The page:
There are some times in No-Limit Hold’em when you know you’re holding the stone-cold nuts and your only decision comes down to, how much money can you extract from your opponent on the river? It’s an enviable position to be in, to be sure, but knowing how much you can bet on the river to maximize your win isn’t always an easy question to answer.
Let’s say you were dealt A♦ K♦ under the gun in an eight-handed $1/$2 No-Limit game. You’ve been playing for about 30 minutes and have more than doubled your $300 buy-in to about $700 thanks to a hand against a maniac early in the session. He left after you busted him.
To keep this example simple, let’s say that you don’t know any of the players at the table, nor their proclivities; nor do they know yours.
In this hand, you just call the big blind from your early position, as did two other players. The cutoff raised to $15, the big blind called, as did you and one other limper. Four of you see the flop 9♦ J♠ Q♦ and there’s $61 in the pot.
The flop is good for you; you hit the nut flush draw and pick up a gut-shot draw for the nut straight. The big blind checked and you bet $35. The next player folded, the preflop bettor called, and the big blind folded. You’re now heads up with $131 in the pot.
The turn is a complete blank – the 3♣. With two overcards to the board, the nut straight draw and the nut flush draw, you figure you have 18 outs to hit the best hand (figuring your opponent would have raised if he had two pair or trips), making you roughly a 3 to 2 underdog to hit the winning card on the river.
Assuming you have some fold equity, you semi-bluff $75 hoping for a fold, but with a back-up plan — expecting to improve to a winning hand nearly 40% of the time on the river. Your opponent, who has you covered with a stack of about $1,000, calls and there’s now $281 in the pot.
The river is the beautiful 10♦, giving you both the nut straight and the nut flush and, possibly, making your opponent a good, but inferior hand as well. Your thoughts turn toward maximizing your certain win.
So, what do you bet here? From what I’ve seen, most reasonably good, rational players without a history with their opponent will typically bet something around half the pot in this situation. Their thinking is, generally, that they don’t want to bet too big, lest they scare their opponent into folding. Better, they reason, to keep the bet to half-pot, or even smaller, in an effort to entice a call.
An opposing view
While I understand the logic behind the standard play, I would argue that an over-bet — betting roughly double the pot by shoving your remaining $565 — is often the better play. (And, again, you would surely be affected by your knowledge of your opponents.)
Sure, your opponent might well decide that the bet is too much and fold, depriving you of the money you might have won if you had bet smaller. But I think there’s enough of a chance that he’ll call for the shove to be worthwhile. Let me explain why.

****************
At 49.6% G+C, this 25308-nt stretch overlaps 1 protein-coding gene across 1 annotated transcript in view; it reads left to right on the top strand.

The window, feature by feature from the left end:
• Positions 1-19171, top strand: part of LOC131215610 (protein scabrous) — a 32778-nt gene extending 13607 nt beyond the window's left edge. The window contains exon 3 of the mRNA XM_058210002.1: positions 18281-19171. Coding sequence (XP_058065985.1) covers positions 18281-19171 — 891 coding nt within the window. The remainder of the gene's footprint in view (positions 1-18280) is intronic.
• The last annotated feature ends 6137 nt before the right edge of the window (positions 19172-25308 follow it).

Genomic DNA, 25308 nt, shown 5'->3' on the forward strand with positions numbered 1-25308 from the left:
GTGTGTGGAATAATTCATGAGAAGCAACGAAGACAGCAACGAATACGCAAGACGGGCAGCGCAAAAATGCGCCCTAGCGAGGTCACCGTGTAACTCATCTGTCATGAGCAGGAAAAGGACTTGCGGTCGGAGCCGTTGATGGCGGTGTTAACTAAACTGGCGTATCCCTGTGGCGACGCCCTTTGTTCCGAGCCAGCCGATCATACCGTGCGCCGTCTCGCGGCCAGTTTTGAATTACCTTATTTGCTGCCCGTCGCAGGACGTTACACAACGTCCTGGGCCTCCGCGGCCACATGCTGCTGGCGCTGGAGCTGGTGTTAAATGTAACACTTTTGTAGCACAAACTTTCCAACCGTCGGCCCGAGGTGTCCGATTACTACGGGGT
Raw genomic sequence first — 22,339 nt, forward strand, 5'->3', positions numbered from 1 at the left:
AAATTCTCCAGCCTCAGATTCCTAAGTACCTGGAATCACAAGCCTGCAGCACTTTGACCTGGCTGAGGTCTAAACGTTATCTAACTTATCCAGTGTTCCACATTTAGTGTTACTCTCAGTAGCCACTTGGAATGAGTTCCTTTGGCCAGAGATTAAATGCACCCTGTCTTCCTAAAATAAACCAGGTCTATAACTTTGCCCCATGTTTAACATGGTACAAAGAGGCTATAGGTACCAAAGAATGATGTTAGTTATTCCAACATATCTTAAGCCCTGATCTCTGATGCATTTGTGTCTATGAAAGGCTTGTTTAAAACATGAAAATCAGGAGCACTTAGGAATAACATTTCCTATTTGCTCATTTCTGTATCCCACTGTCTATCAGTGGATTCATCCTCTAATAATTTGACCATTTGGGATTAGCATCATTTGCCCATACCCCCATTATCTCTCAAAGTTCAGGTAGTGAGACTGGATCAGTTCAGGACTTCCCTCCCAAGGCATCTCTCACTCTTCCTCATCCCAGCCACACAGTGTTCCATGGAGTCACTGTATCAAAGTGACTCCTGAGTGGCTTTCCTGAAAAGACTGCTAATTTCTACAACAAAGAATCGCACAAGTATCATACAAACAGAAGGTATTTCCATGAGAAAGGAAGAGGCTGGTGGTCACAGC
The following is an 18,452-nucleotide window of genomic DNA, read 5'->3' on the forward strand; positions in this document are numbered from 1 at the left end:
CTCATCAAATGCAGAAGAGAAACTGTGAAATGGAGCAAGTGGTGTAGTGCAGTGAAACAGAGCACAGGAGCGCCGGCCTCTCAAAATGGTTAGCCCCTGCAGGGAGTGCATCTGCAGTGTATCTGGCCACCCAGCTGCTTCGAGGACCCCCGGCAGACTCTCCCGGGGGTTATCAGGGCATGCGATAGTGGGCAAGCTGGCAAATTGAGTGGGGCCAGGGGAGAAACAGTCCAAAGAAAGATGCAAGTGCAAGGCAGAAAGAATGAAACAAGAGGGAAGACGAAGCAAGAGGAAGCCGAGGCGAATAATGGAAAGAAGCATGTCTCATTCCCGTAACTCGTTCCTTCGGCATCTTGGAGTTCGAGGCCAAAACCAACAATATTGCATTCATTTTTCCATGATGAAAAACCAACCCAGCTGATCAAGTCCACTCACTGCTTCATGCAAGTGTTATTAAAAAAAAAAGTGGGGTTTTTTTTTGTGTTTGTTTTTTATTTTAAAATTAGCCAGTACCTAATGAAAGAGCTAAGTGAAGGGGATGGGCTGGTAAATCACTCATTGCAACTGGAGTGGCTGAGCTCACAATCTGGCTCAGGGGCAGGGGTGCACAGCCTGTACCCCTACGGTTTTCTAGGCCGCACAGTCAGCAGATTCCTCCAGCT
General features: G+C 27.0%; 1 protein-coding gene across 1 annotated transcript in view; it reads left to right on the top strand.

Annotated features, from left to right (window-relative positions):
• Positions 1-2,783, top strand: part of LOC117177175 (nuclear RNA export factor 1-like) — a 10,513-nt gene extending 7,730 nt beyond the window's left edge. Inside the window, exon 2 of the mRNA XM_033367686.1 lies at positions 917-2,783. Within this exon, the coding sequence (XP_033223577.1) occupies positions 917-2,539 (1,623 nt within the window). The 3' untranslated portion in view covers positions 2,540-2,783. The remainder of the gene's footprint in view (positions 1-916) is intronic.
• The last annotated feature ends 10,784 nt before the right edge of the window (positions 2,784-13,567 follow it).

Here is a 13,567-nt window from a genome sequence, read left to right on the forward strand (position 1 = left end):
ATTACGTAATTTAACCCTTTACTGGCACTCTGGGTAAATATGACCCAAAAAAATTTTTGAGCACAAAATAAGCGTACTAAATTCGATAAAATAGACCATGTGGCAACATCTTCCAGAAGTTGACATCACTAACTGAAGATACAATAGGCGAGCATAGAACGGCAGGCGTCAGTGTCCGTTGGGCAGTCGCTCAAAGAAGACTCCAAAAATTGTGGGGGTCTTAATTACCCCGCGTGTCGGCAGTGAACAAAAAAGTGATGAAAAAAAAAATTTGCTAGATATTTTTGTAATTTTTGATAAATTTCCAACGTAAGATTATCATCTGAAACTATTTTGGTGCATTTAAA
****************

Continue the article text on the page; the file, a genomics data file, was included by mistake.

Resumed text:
For one thing, your opponent might view your shove as an indication of weakness more than strength. From your opponent’s perspective, the shove is a polarized bet – either you have a monster or you’re bluffing. A smaller bet might well be seen as a value bet and be less likely to seem like a bluff. Ironically, by betting more, you may well be increasing the chances that your opponent will call with a semi-strong range like two pair, a set, or even top pair/top kicker as a bluff catcher.
There’s also something about a shove that signals desperation, especially to a seasoned player. The shove itself might trigger a call even more than a pot-sized bet.
But, you’re not basing your shove on the conclusion that your opponent is more likely to call it than they would a small bet. Even if you conclude that the shove is more likely to produce a fold than a smaller bet would, all other factors being equal, you’re still usually better off shoving than betting small.
Do the math
Players often err in this decision by failing to properly contrast the two options. They compare the likelihood that their opponent will call the two bets, but they fail to consider the relative reward each bet provides.
In this example, the call of the shove is worth considerably more than the call of the smaller bet. By shoving, you make the villain’s error of calling considerably greater than his error of calling a much smaller bet.
Let’s round off the numbers in this example to make the math simpler. Imagine your shove is $600 and your smaller value bet is $200. If that’s the case, you’ll win three times as much if the villain calls your shove as you would if he calls your small bet. Accordingly, if your opponent is likely to call your shove more than one-third as frequently as he would call the $200 bet, you should shove.
The amount you win with a shove will more than make up for being called somewhat less frequently than you would be by making the smaller bet.
When making a bet-sizing decision, it’s critical to consider all parts of the equation, including the risk and the reward. In this admittedly simplified example, the risk of your opponent making the correct fold when faced with your river bet must be viewed in the context of your potential reward if he errs and calls.
While your intuition may dictate that a small bet would likely suck him in, when properly considering all the factors in the decision — and the potentially outsized reward if he calls an over-bet — the correct play is almost always to make a very large bet.
All other things being equal, the bottom line is when you’re unsure of the relative effectiveness of a small bet vs. a large bet, go large.